The Brook Trout in particular, highlights many complex environmental issues and how they will affect the High Country in the future.

More ...

Vulcan’s Boone Quarry Pollution Problem

Thursday, April 21st, 2011 | Posted by Eric Chance | 1 Comment

Last night I was driving home, and noticed that Laurel Fork (along Hwy 105, just outside of Boone) was running a grayish color. I tracked down the source of the gray water, and it turned out to be the discharge from the Vulcan Boone Quarry (Just south of Boone on 105). Here is a video and some pictures of what I found.

A Gray-Brown Plume of water enters Laurel Fork from the Vulcan Boone Quarry. At the top of the photo you can see clear water in the Laurel Fork and then gray-brown water entering the creek from the right.

Gray-Brown Plume in Laurel Fork, created by Vulcan Boone Quarry

Discharge Pipe

Discharge Pipe

The Vulcan Boone Quarry has had repeated problems in the past with discharging milky white and gray water and they got in trouble for it before. As a result they have some fancy monitoring equipment to watch their discharge. The question remains, why is this still going on if they have they monitor this water, and if they have gotten in trouble for this before?

Monitoring Equipment and Pollution

Monitoring Equipment and Pollution

Check back for updates on what Vulcan and the North Carolina Division of Water Quality are going to do about this.

Vulcans Boone Quarry

Vulcan's Boone Quarry

Great New Post about our Fight against Big Coal in Kentucky

Wednesday, March 16th, 2011 | Posted by Eric Chance | No Comments

We would like to thank Daily Kos and DWG for writing an awesome article about our ongoing legal battle with 3 coal companies and the state regulatory agency in Kentucky. Check out the article here.

Boone Limits Coal Tar Sealants- Fish and River Lovers Celebrate

Wednesday, February 16th, 2011 | Posted by Eric Chance | No Comments

Last night (February 15) the Boone Town Council passed strict new regulations aimed to limit the impacts of coal tar based asphalt sealants.

Coal tar based asphalt sealants are terrible for the environment and have serious human health effects because they are a major source of polycyclic aromatic hydrocarbons (PAHs). If you have ever stood in a parking lot that is really black, that is coal tar asphalt sealant, and if it smelled like tar or weird chemicals, those are the PAHs. There is really no reason to use this type of sealant, because asphalt based sealants are the same price and are far less toxic.

Although, the regulations do not outright ban the use of coal tar sealants, they do make it much more difficult. The regulations set up a permitting process, for anyone wishing to apply a pavement sealant. There will be a minimal fee for non coal tar based sealants, and a much higher fee for coal tar sealants. The permitting process is designed to allow for education on pavement sealants, and to ensure that sealants are applied in a safe manner (like when there is no chance of rain). The new permitting process will be implemented April 1, to allow for time to develop education materials and finalize the fee structure.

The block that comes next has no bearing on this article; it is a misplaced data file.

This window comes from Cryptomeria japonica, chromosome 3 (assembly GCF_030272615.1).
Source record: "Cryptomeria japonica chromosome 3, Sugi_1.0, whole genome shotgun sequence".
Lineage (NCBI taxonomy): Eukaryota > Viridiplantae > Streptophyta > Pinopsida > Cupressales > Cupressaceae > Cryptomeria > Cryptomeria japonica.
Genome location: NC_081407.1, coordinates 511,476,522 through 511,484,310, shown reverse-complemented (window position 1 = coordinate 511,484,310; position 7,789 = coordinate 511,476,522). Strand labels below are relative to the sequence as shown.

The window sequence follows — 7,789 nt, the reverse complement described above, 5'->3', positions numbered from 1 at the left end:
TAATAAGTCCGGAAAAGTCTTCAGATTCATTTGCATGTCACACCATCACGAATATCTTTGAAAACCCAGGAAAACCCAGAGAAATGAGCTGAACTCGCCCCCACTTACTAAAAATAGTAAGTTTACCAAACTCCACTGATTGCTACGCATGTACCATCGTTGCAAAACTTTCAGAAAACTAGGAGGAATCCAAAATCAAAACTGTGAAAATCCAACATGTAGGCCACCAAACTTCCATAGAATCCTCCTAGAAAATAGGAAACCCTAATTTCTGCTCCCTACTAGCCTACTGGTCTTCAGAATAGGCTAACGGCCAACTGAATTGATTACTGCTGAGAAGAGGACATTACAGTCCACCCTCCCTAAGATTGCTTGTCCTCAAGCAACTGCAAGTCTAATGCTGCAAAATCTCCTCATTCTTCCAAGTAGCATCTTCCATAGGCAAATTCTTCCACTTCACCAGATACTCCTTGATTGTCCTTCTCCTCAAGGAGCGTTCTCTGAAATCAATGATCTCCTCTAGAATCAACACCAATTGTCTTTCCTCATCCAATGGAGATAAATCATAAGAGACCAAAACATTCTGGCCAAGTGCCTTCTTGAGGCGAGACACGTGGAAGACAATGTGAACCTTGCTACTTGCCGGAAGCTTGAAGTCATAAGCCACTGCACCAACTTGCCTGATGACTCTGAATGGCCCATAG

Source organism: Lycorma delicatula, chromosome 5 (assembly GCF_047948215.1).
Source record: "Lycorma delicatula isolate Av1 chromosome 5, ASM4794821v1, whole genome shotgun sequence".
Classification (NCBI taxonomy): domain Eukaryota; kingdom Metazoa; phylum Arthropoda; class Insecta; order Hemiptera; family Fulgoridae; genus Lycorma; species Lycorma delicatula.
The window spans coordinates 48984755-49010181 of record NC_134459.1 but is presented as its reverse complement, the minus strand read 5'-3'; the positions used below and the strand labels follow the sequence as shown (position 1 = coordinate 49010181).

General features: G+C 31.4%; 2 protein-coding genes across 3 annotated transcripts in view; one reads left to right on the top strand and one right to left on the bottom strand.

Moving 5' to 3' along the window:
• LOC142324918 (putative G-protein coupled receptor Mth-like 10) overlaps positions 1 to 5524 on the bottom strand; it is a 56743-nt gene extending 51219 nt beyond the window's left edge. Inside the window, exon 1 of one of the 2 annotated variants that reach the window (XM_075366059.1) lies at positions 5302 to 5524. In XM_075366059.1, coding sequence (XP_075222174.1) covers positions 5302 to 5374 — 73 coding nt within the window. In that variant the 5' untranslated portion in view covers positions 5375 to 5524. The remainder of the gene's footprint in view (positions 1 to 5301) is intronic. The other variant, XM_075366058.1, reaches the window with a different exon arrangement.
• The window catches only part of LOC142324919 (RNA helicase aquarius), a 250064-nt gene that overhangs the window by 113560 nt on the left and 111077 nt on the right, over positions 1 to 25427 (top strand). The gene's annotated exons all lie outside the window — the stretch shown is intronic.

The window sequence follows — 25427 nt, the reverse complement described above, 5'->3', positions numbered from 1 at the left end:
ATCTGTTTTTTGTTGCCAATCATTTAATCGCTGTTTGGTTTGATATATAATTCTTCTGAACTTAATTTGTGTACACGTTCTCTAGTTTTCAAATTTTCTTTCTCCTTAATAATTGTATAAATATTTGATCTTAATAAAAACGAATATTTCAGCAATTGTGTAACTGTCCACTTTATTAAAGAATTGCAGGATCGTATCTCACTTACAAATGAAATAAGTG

These new regulations are in response to the Hodges Creek fish kill. This past summer the BB&T on Highway 105 in Boone applied coal tar based asphalt sealant to their parking lot in the rain. The sealant washed off into Hodges Creek, killing all life in the creek until its confluence with Boone Creek, near the mall, 1.5 miles downstream. Shea Tuberty of Appalachian State told the town council that he had done sampling in Hodges Creek in January, little life has returned to the Creek, six months after the spill.

Thanks to everyone who came out to the town council to stand up for clean streams!

Come Out and Fight for Clean Water

Friday, February 4th, 2011 | Posted by Eric Chance | No Comments

Attention Boonies!

Come out this Monday night to support strong new regulations on coal tar based asphalt sealants, the source of the Hodges Creek fish kill last summer.

The Boone Town Council will be having a public hearing on Monday, February 7th at 7:00pm at the Boone Town Council Chambers (next to the police station on 321 and in front of K-mart). We need everyone to come out and speak in favor of a newly proposed ban on coal tar based asphalt sealants, in the town of Boone. If you don’t want to speak that’s ok too, just come out to show your support.

Here is the proposed new rule.

Help keep this from ever happening again:

Join the Watauga River Cleanup Saturday Sept. 25

Wednesday, September 22nd, 2010 | Posted by Eric Chance | No Comments

Volunteers Kayaking with Trash at last Years Big Sweep


Come out and join us this Saturday (September 25) to help clean up the Watauga River. Starting at 9am groups will be picking up trash from the Watauga River from Foscoe all the way to the Guy Ford Road Bridge, covering a total of nearly 30 miles of stream. Because of extremely low water levels this year, all of the clean up teams will be land based, since there isn’t enough water to float canoes.

Last year 172 volunteers cleaned up 6,000 pounds of trash! This year we hope to get even more junk.

For more pictures and a video from last year’s clean up visit the Watauga Riverkeeper blog.

If you are interested in helping out or want some more information please contact Eric at App Voices (eric@appvoices.org 828-262-1500) or Wendy at the Agricultural Extension Office (Wendy_Patoprsty@ncsu.edu 828-264-3061).

<== Older Posts    
The Front Porch Blog